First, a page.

Innovation and differentiation are two of the driving forces behind the outsourced services industry. This is a major shift from the early days of outsourcing, when clients primarily sought to drive out as much cost as possible. That meant they were willing to turn over IT, business services provisioning, human resources, and other functions to an outsourcer in exchange for a uniform set of services that reduced costs but varied little from client to client. Like Henry Ford with his Model T, outsourcers offered customers “any color they wanted as long as it was black.” Applications were the same, reports were standardized, and if your business had unique service needs, you probably figured outsourcing wasn’t for you.
Today, outsourced service providers live in a world where customers call the shots. As a customer, you’ve come to expect more than a standard set of services. Instead of one model in one color, you want outsourced services that can be customized to your needs, uniquely branded and themed for your business, and integrated with other business processes and applications. Those services should be available on a self-service basis that reduces the need for phone calls, emails, and other manual delivery methods. It’s all about service provider innovation. Some outsourcers get it; others don’t.
One of the most common outsourced services is enterprise-wide service request management. When you calculate the difference between your internal costs for managing service requests and the cost of outsourcing, you’ll undoubtedly see substantial savings. But cost alone shouldn’t be the deciding factor. Instead, look for vendors who offer cost savings plus innovation. And when it comes to innovation, three key areas set the best outsourcers apart.
When you outsource service request management, you’re basically renting space in the underlying application platform the outsourcer uses to deliver similar services to all of its clients. Since all tenants in such a multitenant environment share the same application, it seems logical that the application must function in pretty much the same way for all tenants. In the past, that meant that while a multitenant application provided broad value to all customers, its monolithic nature limited the unique value it could provide in meeting your unique business needs.
Today, that’s no longer the case. Some outsourcers are agile enough to offer clients a range of differentiated services that rely on the same underlying service management platform but look, feel,
and act differently for individual clients. Service catalogs are an excellent case in point.
Service catalogs—the electronic list of products and services available to user groups and departments within an organization—are rapidly replacing paper-based forms, phone calls, and emails for fulfilling business services requests. A well-designed service catalog should explain services in plain business-oriented language and make it easy to place requests, automate approval processes, monitor the status of required fulfillment tasks, and ensure delivery within the parameters defined by your service level agreements. And the use of service catalogs shouldn’t be limited to just the IT department. Indeed, they can be used to streamline business processes in HR, facilities, finance, training, sales, marketing, and other areas.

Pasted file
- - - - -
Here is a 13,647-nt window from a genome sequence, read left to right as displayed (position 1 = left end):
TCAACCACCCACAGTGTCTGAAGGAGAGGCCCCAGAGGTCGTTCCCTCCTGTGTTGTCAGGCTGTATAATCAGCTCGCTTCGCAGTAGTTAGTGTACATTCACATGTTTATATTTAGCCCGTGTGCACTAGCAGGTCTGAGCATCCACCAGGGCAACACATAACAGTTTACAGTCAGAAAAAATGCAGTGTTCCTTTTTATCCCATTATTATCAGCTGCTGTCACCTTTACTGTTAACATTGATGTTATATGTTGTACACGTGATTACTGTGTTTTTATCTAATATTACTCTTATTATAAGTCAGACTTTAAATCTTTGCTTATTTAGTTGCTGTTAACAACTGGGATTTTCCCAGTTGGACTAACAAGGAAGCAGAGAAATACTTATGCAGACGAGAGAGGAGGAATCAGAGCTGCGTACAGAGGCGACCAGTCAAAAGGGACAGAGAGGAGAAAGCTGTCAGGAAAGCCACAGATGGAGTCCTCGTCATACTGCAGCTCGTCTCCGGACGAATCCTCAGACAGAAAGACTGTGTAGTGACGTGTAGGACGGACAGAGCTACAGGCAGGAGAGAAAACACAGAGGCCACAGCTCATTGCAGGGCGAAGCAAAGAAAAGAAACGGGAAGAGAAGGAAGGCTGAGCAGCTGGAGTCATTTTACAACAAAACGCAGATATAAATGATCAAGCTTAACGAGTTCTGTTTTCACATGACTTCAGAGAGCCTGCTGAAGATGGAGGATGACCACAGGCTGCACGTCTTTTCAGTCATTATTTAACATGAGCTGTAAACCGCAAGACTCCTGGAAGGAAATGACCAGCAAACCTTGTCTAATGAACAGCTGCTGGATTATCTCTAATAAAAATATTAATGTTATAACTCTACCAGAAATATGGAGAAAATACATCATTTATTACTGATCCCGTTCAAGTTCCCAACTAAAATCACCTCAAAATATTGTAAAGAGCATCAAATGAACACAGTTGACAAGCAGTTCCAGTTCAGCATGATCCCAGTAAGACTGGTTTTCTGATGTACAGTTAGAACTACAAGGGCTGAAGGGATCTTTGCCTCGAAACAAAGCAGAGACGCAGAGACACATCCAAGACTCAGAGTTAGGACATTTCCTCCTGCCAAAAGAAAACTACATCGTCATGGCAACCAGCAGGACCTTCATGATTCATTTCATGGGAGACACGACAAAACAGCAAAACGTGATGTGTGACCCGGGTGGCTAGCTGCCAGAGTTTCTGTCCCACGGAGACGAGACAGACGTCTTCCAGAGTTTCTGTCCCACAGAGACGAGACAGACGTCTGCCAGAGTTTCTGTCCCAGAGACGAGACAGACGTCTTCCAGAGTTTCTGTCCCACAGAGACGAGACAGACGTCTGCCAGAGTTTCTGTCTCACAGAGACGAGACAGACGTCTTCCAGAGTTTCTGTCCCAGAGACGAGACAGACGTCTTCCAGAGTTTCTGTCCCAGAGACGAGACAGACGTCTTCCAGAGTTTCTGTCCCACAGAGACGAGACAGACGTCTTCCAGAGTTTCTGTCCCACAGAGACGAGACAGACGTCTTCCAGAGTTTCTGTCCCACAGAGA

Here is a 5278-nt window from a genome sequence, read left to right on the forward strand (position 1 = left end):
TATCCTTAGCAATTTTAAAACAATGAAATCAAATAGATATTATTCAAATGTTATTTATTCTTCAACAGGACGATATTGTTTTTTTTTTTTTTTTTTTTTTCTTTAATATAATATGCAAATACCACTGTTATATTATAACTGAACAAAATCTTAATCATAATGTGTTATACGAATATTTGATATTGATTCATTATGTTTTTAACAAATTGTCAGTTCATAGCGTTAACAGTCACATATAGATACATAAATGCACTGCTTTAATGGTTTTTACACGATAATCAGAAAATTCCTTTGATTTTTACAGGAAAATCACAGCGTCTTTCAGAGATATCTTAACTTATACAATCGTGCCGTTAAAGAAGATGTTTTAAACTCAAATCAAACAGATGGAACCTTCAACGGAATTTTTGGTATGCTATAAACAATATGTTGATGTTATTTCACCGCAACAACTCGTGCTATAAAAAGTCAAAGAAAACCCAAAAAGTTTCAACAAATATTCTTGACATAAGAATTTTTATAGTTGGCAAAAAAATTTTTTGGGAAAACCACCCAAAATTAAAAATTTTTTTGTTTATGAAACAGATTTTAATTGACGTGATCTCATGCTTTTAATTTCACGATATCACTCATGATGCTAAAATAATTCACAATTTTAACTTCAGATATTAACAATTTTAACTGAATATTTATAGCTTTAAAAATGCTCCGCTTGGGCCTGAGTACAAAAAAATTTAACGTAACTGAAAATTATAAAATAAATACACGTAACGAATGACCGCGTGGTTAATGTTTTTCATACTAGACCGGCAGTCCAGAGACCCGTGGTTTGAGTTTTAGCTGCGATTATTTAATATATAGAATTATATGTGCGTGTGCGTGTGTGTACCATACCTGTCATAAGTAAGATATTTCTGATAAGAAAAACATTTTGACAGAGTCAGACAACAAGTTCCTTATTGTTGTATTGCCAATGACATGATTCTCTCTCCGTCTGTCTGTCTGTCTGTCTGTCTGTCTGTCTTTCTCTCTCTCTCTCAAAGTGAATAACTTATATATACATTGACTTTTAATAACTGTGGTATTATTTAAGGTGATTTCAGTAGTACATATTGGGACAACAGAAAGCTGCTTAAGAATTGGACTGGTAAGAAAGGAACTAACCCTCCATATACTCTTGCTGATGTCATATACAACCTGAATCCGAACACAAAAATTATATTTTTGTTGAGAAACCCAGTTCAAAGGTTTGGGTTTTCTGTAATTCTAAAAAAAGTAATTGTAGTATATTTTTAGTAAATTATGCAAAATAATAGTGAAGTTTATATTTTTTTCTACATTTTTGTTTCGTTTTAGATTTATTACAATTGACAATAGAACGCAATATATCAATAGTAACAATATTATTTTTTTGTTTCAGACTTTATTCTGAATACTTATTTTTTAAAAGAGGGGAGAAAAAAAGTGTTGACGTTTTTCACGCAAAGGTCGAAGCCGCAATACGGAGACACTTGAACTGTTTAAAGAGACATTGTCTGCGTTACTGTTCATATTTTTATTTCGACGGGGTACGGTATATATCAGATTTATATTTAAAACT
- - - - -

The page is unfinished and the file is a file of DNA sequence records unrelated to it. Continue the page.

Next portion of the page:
Does your outsourcer make it easy to create any number of service items within a service catalog? Or do they box you into a one-size-fits-all approach using prebuilt content based on arbitrary service definitions and unrealistic SLAs? The former is a prime example of service provider innovation; the latter is the status quo that many outsourcers still expect their customers to endure.
Actionable service catalogs also enable you to provide your employees with 24×7 self-service in a manner that mirrors the online world where they spend much of their time. While many service request systems are still inefficient and cumbersome, based as they are on hard-to-decipher service definitions and convoluted email threads, innovative outsourced service providers make initiating a service request as easy as ordering a product on Amazon. You go to a front-end portal, you order what you need, and the service provider’s back-office systems automate and track the approval and fulfillment process.
Research into service innovation lags far behind that for product innovation, despite the fact that services represent approximately 80 percent of the US GDP and a growing percentage of GDPs in
countries around the world. One reason is that service innovation is simply harder to study. That’s because services are experiencebased and often dependent on human, interpersonal delivery
systems, where the value is created by the client’s interactions and experiences with the service itself.
One way to create a meaningful and valuable business service provisioning experience is by branding the service to reflect your business’s unique corporate style and culture. Innovative outsourced service providers put customers in control of the language, look, and feel of service request portals and service item definitions. It may seem like a simple thing, but branding instills in users the confidence that they are not just dealing with anonymous entities in some faraway call center, but with real people who have a real connection to their business and a real understanding of their needs. Giving customers the ability to brand their outsourced services can require some effort on the part of outsourcers, but it’s another noteworthy example of the way innovation is changing the outsourced services industry.